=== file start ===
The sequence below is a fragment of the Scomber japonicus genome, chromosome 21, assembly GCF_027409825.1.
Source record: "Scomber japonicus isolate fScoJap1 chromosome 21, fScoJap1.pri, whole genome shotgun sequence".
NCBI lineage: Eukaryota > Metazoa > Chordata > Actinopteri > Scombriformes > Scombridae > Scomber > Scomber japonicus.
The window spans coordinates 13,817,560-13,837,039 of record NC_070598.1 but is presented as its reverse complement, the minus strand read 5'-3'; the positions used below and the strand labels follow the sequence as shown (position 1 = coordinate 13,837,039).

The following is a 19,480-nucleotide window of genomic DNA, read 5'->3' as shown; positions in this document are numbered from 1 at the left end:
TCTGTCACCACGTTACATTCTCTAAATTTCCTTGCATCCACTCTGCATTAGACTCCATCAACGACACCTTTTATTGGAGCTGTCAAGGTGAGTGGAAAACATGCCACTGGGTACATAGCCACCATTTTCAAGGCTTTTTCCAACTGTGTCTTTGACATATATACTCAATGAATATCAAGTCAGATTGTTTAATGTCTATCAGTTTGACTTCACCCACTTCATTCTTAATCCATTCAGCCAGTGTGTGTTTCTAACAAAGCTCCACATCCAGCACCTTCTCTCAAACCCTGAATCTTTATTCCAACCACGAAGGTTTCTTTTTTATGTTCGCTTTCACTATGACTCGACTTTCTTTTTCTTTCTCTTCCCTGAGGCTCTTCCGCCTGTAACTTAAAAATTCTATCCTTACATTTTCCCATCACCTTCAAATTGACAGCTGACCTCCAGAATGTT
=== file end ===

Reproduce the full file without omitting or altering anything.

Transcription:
The sequence below is a fragment of the Scomber japonicus genome, chromosome 21, assembly GCF_027409825.1.
Source record: "Scomber japonicus isolate fScoJap1 chromosome 21, fScoJap1.pri, whole genome shotgun sequence".
NCBI lineage: Eukaryota > Metazoa > Chordata > Actinopteri > Scombriformes > Scombridae > Scomber > Scomber japonicus.
The window spans coordinates 13,817,560-13,837,039 of record NC_070598.1 but is presented as its reverse complement, the minus strand read 5'-3'; the positions used below and the strand labels follow the sequence as shown (position 1 = coordinate 13,837,039).

The following is a 19,480-nucleotide window of genomic DNA, read 5'->3' as shown; positions in this document are numbered from 1 at the left end:
TCTGTCACCACGTTACATTCTCTAAATTTCCTTGCATCCACTCTGCATTAGACTCCATCAACGACACCTTTTATTGGAGCTGTCAAGGTGAGTGGAAAACATGCCACTGGGTACATAGCCACCATTTTCAAGGCTTTTTCCAACTGTGTCTTTGACATATATACTCAATGAATATCAAGTCAGATTGTTTAATGTCTATCAGTTTGACTTCACCCACTTCATTCTTAATCCATTCAGCCAGTGTGTGTTTCTAACAAAGCTCCACATCCAGCACCTTCTCTCAAACCCTGAATCTTTATTCCAACCACGAAGGTTTCTTTTTTATGTTCGCTTTCACTATGACTCGACTTTCTTTTTCTTTCTCTTCCCTGAGGCTCTTCCGCCTGTAACTTAAAAATTCTATCCTTACATTTTCCCATCACCTTCAAATTGACAGCTGACCTCCAGAATGTT